Endothelial cells induce cancer stem cell features in differentiated glioblastoma cells via bFGF.

Molecular cancer

PubMedID: 26282129

Fessler E, Borovski T, Medema JP. Endothelial cells induce cancer stem cell features in differentiated glioblastoma cells via bFGF. Mol Cancer. 2015;14(1):157.
BACKGROUND
Glioblastoma multiforme (GBM) is a rapidly growing malignant brain tumor, which has been reported to be organized in a hierarchical fashion with cancer stem cells (CSCs) at the apex. Recent studies demonstrate that this hierarchy does not follow a one-way route but can be reverted with more differentiated cells giving rise to cells possessing CSC features. We investigated the role of tumor microvascular endothelial cells (tMVECs) in reverting differentiated glioblastoma cells to CSC-like cells.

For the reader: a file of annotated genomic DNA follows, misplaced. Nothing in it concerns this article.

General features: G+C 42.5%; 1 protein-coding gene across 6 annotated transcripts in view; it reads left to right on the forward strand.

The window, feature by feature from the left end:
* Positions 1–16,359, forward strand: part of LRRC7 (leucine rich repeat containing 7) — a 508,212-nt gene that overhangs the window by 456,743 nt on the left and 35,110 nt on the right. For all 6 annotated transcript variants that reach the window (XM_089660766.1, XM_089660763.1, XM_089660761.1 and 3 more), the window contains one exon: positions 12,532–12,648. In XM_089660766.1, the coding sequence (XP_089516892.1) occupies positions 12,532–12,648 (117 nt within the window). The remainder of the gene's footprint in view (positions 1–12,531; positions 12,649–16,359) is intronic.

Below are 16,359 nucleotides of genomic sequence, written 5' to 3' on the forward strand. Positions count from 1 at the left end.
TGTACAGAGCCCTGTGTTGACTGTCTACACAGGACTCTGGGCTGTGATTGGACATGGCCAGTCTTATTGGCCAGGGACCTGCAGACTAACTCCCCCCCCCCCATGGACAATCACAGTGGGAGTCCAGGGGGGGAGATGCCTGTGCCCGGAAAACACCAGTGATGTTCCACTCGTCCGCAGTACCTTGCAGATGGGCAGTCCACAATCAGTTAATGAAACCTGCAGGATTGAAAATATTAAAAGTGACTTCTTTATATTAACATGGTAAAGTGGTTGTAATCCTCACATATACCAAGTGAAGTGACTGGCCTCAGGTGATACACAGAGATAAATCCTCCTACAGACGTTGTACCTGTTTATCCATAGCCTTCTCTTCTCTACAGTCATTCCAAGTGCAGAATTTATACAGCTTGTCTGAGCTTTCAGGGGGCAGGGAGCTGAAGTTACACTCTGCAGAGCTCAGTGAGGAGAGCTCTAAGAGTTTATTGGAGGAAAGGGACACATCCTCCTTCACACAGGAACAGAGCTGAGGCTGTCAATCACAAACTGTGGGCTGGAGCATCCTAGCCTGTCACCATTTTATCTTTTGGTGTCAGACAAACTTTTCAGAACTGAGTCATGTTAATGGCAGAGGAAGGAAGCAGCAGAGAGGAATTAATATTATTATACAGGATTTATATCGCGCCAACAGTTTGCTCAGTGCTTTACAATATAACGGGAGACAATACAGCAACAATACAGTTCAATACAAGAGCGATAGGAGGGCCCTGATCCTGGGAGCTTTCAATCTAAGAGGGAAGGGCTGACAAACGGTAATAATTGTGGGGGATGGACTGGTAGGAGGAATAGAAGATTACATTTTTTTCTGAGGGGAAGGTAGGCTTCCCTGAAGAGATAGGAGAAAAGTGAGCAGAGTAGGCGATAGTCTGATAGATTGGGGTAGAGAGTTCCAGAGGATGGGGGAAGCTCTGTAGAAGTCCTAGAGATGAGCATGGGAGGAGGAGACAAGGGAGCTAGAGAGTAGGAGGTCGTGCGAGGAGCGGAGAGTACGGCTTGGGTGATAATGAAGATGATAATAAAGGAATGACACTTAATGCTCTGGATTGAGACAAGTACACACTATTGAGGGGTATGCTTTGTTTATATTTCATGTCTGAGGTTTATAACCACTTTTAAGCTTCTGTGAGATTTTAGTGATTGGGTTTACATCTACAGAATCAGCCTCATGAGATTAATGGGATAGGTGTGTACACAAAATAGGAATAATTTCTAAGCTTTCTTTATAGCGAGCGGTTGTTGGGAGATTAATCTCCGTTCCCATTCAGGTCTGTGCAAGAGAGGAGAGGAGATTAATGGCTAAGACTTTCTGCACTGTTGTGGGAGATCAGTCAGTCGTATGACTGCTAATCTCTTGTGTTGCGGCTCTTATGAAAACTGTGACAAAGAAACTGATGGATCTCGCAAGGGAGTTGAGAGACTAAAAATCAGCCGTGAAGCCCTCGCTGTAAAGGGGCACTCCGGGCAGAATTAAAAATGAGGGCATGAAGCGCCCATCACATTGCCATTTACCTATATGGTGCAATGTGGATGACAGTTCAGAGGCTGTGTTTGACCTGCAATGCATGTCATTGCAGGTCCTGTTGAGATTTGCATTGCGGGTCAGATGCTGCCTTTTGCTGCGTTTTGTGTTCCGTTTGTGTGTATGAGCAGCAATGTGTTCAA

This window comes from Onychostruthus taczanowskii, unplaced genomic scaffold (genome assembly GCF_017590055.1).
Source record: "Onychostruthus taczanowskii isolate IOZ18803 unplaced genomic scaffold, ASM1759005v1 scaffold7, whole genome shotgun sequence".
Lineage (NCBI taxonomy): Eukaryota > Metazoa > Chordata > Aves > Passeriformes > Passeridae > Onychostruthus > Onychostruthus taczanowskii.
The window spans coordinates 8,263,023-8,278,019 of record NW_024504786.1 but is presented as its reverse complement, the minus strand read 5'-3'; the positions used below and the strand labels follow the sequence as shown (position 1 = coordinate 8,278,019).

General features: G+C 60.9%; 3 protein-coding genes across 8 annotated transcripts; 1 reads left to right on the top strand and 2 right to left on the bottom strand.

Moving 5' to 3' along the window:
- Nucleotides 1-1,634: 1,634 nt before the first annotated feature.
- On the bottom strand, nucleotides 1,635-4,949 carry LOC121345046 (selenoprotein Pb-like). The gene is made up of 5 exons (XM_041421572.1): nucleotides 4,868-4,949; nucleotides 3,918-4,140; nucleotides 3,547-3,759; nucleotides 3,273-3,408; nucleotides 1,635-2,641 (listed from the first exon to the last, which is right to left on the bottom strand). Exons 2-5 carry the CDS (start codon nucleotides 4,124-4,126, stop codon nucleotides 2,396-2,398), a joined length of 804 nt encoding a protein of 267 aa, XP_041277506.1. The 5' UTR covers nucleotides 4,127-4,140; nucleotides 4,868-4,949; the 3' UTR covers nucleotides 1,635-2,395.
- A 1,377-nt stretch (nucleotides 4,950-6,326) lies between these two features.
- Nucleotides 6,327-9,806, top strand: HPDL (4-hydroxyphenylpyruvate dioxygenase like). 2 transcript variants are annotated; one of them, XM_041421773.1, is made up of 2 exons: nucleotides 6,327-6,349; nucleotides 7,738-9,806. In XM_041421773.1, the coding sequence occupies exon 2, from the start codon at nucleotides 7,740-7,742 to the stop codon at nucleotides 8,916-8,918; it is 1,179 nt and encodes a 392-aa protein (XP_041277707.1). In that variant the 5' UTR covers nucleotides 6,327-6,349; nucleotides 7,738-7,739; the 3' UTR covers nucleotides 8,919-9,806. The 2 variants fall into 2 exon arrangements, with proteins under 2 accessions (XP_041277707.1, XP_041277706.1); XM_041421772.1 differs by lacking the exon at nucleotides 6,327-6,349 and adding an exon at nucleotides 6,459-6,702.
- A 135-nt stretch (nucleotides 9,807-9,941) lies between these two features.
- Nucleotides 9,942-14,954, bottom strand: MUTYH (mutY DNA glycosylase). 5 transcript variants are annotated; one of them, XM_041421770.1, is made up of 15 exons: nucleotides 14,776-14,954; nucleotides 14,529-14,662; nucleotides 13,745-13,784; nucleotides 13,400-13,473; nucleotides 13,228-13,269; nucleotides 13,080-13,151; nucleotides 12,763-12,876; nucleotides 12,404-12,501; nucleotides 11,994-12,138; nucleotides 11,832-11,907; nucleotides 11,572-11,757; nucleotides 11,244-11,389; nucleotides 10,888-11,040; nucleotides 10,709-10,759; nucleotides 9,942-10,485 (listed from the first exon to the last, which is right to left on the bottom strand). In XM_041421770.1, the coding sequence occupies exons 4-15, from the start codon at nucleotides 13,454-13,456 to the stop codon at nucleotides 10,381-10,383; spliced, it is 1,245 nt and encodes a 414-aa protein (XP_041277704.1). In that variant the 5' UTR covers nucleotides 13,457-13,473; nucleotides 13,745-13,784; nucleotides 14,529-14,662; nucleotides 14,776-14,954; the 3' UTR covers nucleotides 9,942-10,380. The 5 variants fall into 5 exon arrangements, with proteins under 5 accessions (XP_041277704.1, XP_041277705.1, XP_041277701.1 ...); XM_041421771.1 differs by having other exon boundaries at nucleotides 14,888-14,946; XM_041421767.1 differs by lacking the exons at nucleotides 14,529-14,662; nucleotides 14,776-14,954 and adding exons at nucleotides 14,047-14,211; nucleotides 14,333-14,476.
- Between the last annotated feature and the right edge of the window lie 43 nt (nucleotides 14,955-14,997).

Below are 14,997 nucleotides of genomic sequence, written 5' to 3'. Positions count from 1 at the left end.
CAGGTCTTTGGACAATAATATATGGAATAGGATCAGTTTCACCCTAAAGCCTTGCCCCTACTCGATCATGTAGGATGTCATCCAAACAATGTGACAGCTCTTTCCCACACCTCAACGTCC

METHODS
We made use of primary GBM lines and tMVECs. To ensure differentiation, CSC-enriched cultures were forced into differentiation using several stimuli and cultures consisting solely of differentiated cells were obtained by sorting on the oligodendrocyte marker O4. Reversion to the CSC state was assessed phenotypically by CSC marker expression and functionally by evaluating clonogenic and multilineage differentiation potential.

RESULTS
Conditioned medium of tMVECs was able to replenish the CSC pool by phenotypically and functionally reverting differentiated GBM cells to the CSC state. Basic fibroblast growth factor (bFGF), secreted by tMVECs, recapitulated the effects of the conditioned medium in inducing re-expression of CSC markers and increasing neurosphere formation ability of differentiated GBM cells.

CONCLUSIONS
Our findings demonstrate that the CSC-based hierarchy displays a high level of plasticity showing that differentiated GBM cells can acquire CSC features when placed in the right environment. These results point to the need to intersect the elaborate network of tMVECs and GBM CSCs for efficient elimination of GBM CSCs.